Replacing a Power Supply

Guide to PC Power Supply Installation


Replacing a Power Supply – Safety!

First things first when replacing a power supply - your power supply needs to be treated with the respect it deserves – this beast has high voltages internally which can remain present for a long period of time – even after you have removed the AC power cord!

Never ever probe around or inside the vents, holes and input connector and never work on your PC with the AC supply power cord connected.

It is your responsibility to make sure that you take the necessary precautions to ensure your personal safety and the safety of others.

Power Supply Case 01


Replacing a Power Supply - Introduction

This guide assumes that you are replacing your existing PCs power supply perhaps due to a failed PSU or maybe an upgrade but it covers the installation of a power supply for a new build equally as well.

You may need to upgrade your power supply to a higher power model for instance due to a more powerful graphics card upgrade or the inclusion of SLi or Crossfire configured multiple graphics cards.

Whatever the reason, never, ever work on a PC that has the power cord plugged into the AC supply.

As always, to prevent static electricity damage to your components, we strongly recommend the use of an anti-static wrist strap when working inside your PC and handling any static sensitive cards and devices. These are not very expensive to buy and come in handy time and again when you work on your PC.

Replacing a Power Supply – Out with the Old!

Firstly we will need to remove the old power supply.

Ensure all power has been removed from your PC as discussed and then remove your PC case side.

Carefully remove all the power supply connectors for your disk drives, optical drives, graphics cards and your motherboard.

Using a pair of side cutters, remove any old cable-ties that may be holding the power supply cables in place and slowly and carefully unravel the wiring away from your PC innards.

Be careful not to cut any wires with your cutters and when removing the connectors grip the plastic shell and not the wires themselves as you remove them.

Now that we have all of the cabling out of the way we can look at removing the power supply from the case.

Note that some connectors have a plastic latch that will need to be squeezed to allow removal - the 24 pin ATX motherboard connector has one of these.

You will see four screws at the rear of the PC case where your power supply sits. These four screws need to be removed and placed to one side for safe keeping.

Power Supply Offset Screws

Take care now to support your power supply as you remove these screws – we don’t want that heavy lump falling on our graphics card or motherboard!

Your power supply will come out from within the PC case – you may need to angle it out through the gap being careful not to hit anything on the way out.

Replacing a Power Supply – In with the New!

Ok, now the old power supply is safely out of the way we can look at installing our new power supply.

Closely examine the power supply and observe the locations of the mounting screws then check the PC case screw holes to determine which way up to fit your power supply.

Next lower your power supply into your case being extremely careful once again not to knock any of the motherboard components, memory sticks, processor etc as you do so.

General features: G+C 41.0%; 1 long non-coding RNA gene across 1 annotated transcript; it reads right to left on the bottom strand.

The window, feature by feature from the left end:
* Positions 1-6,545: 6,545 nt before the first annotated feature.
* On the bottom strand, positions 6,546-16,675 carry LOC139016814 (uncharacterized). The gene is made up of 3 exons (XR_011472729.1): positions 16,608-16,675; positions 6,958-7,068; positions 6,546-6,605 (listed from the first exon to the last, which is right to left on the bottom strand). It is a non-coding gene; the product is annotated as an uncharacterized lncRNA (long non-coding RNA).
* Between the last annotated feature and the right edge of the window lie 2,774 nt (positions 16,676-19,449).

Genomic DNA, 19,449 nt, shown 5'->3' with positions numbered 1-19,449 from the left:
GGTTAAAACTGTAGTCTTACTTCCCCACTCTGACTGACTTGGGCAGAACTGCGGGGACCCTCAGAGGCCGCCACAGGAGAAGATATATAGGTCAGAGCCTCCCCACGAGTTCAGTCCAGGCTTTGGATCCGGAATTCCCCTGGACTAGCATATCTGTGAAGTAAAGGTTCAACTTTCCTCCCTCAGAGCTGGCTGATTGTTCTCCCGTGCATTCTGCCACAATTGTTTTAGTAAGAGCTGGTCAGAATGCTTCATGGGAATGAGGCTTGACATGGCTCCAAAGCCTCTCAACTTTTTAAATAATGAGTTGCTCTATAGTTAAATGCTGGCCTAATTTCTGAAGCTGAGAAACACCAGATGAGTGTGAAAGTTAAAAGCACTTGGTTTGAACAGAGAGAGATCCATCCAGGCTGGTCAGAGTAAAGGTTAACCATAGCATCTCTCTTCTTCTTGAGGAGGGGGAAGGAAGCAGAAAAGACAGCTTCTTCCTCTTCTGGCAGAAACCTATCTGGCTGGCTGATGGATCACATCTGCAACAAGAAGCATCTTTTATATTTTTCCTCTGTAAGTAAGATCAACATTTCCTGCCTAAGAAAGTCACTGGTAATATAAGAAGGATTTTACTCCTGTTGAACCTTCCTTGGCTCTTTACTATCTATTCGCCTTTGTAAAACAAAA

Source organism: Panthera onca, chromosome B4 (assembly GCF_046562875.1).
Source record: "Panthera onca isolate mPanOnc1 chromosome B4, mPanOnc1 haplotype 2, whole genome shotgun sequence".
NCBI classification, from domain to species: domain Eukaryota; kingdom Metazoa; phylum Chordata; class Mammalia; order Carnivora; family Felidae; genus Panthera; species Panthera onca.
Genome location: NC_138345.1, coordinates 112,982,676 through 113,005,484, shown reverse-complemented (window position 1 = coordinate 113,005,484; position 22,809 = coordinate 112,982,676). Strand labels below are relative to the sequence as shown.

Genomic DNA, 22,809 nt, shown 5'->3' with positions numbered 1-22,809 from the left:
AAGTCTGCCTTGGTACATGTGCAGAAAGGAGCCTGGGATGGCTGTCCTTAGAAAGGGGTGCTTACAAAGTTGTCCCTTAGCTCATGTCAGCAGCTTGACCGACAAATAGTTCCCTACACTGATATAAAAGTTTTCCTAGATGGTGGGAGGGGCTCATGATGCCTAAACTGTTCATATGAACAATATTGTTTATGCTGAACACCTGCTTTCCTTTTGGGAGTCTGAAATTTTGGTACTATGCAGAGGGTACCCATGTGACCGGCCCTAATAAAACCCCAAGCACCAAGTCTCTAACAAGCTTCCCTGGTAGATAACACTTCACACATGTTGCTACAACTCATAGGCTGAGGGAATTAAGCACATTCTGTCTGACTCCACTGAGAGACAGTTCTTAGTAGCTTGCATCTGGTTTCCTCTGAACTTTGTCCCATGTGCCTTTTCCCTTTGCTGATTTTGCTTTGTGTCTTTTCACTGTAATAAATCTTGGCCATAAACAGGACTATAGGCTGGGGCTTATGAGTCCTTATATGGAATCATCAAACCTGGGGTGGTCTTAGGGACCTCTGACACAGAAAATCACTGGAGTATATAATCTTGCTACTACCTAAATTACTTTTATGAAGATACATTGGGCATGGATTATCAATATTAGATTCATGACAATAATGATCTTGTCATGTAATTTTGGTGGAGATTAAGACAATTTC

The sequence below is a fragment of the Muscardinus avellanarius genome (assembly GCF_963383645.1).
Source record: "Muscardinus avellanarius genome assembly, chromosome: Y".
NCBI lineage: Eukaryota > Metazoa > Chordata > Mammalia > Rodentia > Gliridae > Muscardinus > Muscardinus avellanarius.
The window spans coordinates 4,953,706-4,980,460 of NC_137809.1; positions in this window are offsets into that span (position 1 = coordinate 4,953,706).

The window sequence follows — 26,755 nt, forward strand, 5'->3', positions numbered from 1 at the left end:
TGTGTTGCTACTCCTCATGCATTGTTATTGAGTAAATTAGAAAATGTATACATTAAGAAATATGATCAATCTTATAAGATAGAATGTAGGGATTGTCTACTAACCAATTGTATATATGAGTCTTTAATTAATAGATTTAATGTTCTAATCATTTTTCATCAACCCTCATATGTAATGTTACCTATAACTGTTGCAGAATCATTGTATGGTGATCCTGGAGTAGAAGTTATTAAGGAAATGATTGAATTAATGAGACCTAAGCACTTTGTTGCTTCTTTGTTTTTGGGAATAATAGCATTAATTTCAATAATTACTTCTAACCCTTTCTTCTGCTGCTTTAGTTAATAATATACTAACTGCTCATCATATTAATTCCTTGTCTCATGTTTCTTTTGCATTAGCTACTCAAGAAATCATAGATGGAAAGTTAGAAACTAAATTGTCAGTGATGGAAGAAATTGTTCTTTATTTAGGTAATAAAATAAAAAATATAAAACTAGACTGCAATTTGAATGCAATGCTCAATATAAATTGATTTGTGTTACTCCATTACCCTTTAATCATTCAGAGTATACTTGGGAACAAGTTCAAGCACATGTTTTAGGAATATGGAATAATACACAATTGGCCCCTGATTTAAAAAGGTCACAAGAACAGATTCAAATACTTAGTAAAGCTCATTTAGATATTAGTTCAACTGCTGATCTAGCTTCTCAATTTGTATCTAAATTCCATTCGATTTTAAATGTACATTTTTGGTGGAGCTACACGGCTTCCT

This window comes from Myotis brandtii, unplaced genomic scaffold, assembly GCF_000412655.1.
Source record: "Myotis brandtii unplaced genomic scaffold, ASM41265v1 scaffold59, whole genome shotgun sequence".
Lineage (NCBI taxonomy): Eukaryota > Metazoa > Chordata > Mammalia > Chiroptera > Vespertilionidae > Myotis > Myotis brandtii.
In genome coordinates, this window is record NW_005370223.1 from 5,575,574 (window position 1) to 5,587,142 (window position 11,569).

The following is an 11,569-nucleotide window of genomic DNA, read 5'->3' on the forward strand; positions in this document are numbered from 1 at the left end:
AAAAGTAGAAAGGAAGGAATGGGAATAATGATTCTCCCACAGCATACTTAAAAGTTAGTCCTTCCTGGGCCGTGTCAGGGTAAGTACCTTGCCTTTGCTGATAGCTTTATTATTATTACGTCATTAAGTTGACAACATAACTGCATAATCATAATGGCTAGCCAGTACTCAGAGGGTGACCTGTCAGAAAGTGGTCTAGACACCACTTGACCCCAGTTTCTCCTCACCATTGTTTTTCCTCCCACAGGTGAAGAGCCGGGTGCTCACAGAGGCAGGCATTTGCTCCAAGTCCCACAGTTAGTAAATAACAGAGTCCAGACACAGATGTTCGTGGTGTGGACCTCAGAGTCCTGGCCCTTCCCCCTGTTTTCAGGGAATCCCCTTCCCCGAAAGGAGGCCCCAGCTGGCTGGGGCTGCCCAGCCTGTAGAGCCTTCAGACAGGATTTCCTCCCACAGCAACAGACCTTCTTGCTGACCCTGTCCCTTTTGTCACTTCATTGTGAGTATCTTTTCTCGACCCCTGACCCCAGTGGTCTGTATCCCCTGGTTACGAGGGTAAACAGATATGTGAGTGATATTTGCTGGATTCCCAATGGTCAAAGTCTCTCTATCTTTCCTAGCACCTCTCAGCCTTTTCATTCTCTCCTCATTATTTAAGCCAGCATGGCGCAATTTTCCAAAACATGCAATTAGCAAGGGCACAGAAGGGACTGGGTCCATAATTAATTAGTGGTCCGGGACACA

Make sure that you install the power supply the correct way up - this is ensured by the offset mounting screw arrangement, which will only allow you to fix all four screws if the power supply is orientated correctly.

There may also be a metal runner or a guide rail inside your case which helps guide the power supply as you install it and adds support once installed.

Power Supply Guide Rails

Push the power supply flush with the case back panel and then insert the four mounting screws and tighten.

Do not over tighten the screws as you may end up stripping the threads.

Ensure the rear face of the power supply is flush with the rear case panel.

Now connect up the 20 way or 24 way ATX motherboard supply, 4 or 8 pin 12V motherboard supply and graphics card power connectors etc as required.

Power Supply ATX Connector

If your power supply has a voltage selector switch then you will need to check that it is set the correct voltage for your country of operation.

Replacing a Power Supply – Tidy Up

Spend some time sorting the cable routing for your power supply to your motherboard and other devices.

Power Supply In Case

Try to keep the cables away from your CPU, Case and Graphics Card fans etc and use cable ties to attach cabling to the edge of your drive bay housing etc for neatness of wiring.

Power Supply Case Wiring

Excess cable length can be dealt with by doubling up and groups of cables can be tied together to ensure a neat finish.

Replacing a Power Supply – Power Up

Now that everything is connected up do a quick check and then you can plug in the AC power cord and apply power.

Most new motherboards will have an on board LED indicating that standby power is available from the power supply to the motherboard.

You can now switch on your PC and confirm that the fans start running before fitting your case sides.

Remember – never work on a PC that is connected to the AC power inlet even if the PC is turned off.

Never, ever, probe inside your power supply. Your power supply has high voltages internally and these can remain present for a long period of time even after disconnecting the power cord.

PC-Tips-and Tricks will not be held responsible for any damage, injury or expense occurring whilst following any articles published on this website.

Read the PC Tips and Tricks Safety Guide here

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